SAN ANTONIO – Life after military service can be a huge adjustment, as it was for Shilo Schluterman, a United States Air Force veteran. She enlisted into the service in 1999 and retired in 2014. Although her life is seemingly normal now, that wasn’t always the case.
She ended her time in the Air Force as part of maintenance operations command, working as a production controller. Schluterman says after her last return from deployment, she wasn’t the same.
“I was pretty nonfunctional after coming back from Afghanistan in 2012. I just had a really rough time, and I pulled back from everything. I did not know what was happening,” Schluterman said.
Schluterman said she couldn’t even go into a supermarket without going into a complete panic attack.
“Things would happen at the grocery store where someone would catch me from behind, and I would just go into a complete panic attack, disassociate from where I was at, what was happening,” Schluterman said.
The effects of PTSD not only took a toll on Schluterman but also on her family. She said she was always scared of embarrassing her husband and her four kids.
“So, I would just stay home. So I basically just left life and stop living and got to a point where I went through some prolonged exposure therapy. I was on a lot of different medications from the VA, but I had no joy. I wasn’t living, and then my family stopped living,” said Schluterman.
But there was a moment of realization. Schluterman said she had to figure it out and get her life back on track to fight her PTSD.
“Someone talked to me about K9s for Warriors, and they said maybe a service dog would help, and I’m like, ‘I don’t know how that would be possible.’ But it was this little, tiny bit of hope that maybe something could change,” Schluterman said.
K9s for Warriors is a nonprofit organization aimed at conquering veteran suicide and help mitigate veteran’s symptoms of PTSD. It provides trained service dogs to veterans who may also suffer from a traumatic brain injury and or military sexual trauma.
K9s for Warriors’ chief of operations, Jason Snodgrass, says he remembers meeting Schluterman at the beginning of the program’s training and added that her transformation has been remarkable.
“I know Shiloh very well, and I remember her on the first day that she came to class back in 2015. She is a 180-degree different person now. She smiles regularly. She’s outgoing. She’s cheerful. And I just remember when she came to class, she was riddled with anxiety. She was fearful of everything around her,” Snodgrass said.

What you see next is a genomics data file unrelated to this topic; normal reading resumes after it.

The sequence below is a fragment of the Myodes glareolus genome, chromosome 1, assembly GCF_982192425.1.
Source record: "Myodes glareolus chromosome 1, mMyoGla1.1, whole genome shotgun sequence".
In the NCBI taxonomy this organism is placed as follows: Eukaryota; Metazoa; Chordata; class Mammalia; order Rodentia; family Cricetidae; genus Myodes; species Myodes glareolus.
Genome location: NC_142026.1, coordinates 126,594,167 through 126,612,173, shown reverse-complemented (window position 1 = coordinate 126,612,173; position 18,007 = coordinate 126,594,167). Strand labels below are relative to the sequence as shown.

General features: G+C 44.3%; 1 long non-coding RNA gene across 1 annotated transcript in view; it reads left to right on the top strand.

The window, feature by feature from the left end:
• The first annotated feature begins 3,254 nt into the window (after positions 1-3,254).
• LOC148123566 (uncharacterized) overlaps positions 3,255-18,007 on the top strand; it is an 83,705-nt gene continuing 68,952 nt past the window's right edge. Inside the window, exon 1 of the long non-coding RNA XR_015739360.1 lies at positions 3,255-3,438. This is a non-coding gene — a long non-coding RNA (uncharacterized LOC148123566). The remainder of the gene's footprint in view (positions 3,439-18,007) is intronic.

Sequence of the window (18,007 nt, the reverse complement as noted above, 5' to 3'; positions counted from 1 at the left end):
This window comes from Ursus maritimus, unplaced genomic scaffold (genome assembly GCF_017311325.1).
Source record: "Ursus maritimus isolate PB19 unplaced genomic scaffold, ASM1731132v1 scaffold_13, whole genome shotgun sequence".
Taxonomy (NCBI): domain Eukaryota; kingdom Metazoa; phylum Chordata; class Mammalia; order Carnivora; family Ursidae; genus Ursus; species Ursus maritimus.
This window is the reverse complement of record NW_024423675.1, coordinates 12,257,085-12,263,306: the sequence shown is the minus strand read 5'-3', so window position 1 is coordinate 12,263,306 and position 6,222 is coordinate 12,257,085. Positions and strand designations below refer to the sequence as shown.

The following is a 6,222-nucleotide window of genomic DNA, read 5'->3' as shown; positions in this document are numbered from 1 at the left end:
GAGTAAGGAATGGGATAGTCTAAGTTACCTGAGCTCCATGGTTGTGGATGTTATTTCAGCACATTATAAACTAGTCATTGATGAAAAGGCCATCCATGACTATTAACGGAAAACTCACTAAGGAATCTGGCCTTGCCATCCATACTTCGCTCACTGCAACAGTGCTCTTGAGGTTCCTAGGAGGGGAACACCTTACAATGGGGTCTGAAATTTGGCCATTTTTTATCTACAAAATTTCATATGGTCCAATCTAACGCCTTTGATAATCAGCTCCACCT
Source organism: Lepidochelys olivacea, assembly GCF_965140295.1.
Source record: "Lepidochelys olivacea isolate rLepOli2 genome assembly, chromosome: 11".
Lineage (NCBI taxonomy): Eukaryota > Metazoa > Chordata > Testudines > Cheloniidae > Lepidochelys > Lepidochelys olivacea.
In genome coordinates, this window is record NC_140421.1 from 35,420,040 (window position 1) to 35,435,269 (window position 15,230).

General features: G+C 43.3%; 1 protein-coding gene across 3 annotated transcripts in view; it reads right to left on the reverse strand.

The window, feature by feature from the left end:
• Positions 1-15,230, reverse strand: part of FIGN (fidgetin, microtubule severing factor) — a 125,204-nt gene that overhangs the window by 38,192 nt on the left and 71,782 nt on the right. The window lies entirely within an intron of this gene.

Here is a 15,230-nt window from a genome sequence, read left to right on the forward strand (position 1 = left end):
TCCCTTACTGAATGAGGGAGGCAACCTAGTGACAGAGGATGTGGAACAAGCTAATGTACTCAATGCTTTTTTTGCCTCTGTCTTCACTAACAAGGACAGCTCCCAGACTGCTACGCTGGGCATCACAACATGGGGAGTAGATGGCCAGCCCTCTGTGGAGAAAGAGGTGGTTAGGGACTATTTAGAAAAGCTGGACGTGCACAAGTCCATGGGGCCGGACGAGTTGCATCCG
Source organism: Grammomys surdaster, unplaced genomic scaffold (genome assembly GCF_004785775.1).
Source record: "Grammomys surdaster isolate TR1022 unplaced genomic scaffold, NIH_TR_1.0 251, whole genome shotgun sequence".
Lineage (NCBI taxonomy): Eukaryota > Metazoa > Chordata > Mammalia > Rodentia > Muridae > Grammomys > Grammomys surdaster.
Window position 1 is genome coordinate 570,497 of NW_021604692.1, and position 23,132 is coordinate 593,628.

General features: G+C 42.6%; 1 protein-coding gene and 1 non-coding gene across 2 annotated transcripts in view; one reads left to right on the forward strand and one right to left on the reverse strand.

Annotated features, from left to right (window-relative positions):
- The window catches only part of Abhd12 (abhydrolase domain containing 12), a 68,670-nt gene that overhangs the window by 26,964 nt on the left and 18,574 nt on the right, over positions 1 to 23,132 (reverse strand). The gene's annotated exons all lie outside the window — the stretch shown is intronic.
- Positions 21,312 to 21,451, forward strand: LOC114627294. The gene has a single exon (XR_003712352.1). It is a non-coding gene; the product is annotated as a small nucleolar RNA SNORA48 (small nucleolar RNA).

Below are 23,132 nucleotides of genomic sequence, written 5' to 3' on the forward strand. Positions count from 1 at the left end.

Schluterman signed up for the K9s for Warriors program and waited 14 months before she would start the required training with a service dog. It was a three-week training that would introduce her to her new furry friend -- a friend that would ultimately save her life.
“They taught me how this was going to help me, how he’s going to let me know if there’s someone behind me so that I’m not caught unaware just by leaning his head against me or putting his paw on my foot. So, walking with him, people don’t get as close,” Schluterman said.
She has now been with her K9 for six years and says they are rarely apart.
“It was just that bond with him that was created there. I can’t even explain. It was like an instantaneous thing -- like he knew me better than I knew myself,” Schluterman said.
Now, the same program that helped Schluterman will be coming to San Antonio. Petco Love K9 Center will be opening this fall. It will be a collaborative effort between Petco Love, K9′s for Warriors, and the City of San Antonio.
A $2 million grant provided by Petco Love will go toward the construction of the 5,000-square-foot, 30-kennel facility right next to San Antonio Animal Care Services.
Snodgrass says K9s for Warriors has paired nearly 700 veterans with service dogs and rescued more than 1,300 dogs overall.
“We expect that we’re going to be at 100% functioning capacity here around the first part of September,” said Snodgrass.
Veterans who want to seek information about the training can visit www.k9sforwarriors.org.
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